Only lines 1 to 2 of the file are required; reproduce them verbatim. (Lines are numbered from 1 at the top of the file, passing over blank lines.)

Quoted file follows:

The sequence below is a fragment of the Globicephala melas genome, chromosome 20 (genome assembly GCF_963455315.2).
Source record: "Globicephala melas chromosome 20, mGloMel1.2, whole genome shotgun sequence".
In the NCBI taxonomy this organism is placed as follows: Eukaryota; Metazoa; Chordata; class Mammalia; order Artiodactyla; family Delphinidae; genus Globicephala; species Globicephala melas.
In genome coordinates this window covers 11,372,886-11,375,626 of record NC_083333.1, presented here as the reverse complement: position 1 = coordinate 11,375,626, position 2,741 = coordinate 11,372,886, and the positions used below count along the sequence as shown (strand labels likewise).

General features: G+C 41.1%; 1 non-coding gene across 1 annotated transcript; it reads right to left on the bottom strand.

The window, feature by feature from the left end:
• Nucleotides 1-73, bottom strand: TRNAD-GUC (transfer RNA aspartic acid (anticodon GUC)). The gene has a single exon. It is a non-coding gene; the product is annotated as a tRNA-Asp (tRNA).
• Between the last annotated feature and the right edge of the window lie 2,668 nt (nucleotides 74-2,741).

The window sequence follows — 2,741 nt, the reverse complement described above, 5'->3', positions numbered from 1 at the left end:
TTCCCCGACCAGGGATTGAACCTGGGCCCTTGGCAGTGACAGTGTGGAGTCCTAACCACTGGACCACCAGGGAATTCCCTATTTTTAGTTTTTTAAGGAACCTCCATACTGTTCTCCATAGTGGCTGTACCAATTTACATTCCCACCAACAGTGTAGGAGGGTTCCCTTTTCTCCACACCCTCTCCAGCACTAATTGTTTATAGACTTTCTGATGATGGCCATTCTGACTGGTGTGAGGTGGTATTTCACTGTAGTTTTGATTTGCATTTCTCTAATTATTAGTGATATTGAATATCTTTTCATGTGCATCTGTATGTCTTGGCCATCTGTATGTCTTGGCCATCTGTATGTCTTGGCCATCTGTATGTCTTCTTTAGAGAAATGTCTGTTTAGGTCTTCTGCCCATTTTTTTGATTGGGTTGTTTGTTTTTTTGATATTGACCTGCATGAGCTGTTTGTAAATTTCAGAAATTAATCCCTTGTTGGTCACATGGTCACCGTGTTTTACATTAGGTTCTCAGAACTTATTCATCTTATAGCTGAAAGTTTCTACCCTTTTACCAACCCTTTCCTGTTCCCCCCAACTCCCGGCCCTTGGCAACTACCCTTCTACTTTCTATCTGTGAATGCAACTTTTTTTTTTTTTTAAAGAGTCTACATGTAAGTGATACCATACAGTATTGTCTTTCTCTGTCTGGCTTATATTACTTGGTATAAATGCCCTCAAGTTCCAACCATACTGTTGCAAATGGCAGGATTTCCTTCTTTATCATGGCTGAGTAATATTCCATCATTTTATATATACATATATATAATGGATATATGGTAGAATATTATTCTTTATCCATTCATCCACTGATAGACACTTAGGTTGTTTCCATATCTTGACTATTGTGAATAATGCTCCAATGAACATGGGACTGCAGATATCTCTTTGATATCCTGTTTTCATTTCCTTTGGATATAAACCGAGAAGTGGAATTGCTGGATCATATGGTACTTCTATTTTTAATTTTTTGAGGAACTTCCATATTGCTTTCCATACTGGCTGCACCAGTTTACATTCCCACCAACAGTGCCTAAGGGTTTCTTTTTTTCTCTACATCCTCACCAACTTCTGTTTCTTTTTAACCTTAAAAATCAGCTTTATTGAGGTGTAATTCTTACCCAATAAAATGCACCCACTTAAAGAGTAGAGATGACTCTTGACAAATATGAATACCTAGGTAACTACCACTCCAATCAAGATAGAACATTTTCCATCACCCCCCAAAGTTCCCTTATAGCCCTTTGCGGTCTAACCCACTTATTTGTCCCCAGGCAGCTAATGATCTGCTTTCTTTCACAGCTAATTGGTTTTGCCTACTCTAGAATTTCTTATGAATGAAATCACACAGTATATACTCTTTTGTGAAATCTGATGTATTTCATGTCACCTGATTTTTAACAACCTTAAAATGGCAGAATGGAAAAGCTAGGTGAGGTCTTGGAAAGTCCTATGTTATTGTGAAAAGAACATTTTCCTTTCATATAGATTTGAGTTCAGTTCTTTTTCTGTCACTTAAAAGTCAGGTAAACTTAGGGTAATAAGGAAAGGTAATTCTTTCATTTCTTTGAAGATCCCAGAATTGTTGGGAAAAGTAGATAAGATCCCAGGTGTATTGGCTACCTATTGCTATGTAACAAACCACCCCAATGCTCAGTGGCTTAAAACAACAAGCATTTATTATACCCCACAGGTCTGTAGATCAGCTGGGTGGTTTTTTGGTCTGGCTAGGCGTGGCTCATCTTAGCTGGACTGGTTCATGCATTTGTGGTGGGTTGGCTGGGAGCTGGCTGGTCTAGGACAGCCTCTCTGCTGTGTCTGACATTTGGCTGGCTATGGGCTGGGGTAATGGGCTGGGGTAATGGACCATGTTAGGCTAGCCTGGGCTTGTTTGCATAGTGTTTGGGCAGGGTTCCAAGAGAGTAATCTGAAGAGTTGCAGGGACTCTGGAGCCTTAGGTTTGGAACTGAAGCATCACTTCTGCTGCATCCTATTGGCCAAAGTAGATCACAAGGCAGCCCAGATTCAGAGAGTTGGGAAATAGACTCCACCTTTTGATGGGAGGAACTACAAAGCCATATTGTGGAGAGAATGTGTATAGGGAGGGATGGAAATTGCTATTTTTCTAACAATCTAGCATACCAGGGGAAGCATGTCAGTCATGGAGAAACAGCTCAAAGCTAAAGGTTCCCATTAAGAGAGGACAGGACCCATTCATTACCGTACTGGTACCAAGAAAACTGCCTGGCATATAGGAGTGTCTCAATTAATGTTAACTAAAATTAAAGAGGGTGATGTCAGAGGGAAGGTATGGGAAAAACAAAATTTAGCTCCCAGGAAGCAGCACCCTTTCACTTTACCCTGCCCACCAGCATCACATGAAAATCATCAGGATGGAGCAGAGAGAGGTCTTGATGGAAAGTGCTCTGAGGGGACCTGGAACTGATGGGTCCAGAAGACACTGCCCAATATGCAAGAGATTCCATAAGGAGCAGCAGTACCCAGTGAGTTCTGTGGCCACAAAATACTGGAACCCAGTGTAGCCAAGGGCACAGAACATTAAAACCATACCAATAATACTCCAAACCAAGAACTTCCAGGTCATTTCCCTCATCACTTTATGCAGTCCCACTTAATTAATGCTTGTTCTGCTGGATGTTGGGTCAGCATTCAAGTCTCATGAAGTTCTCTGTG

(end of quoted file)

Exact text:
The sequence below is a fragment of the Globicephala melas genome, chromosome 20 (genome assembly GCF_963455315.2).
Source record: "Globicephala melas chromosome 20, mGloMel1.2, whole genome shotgun sequence".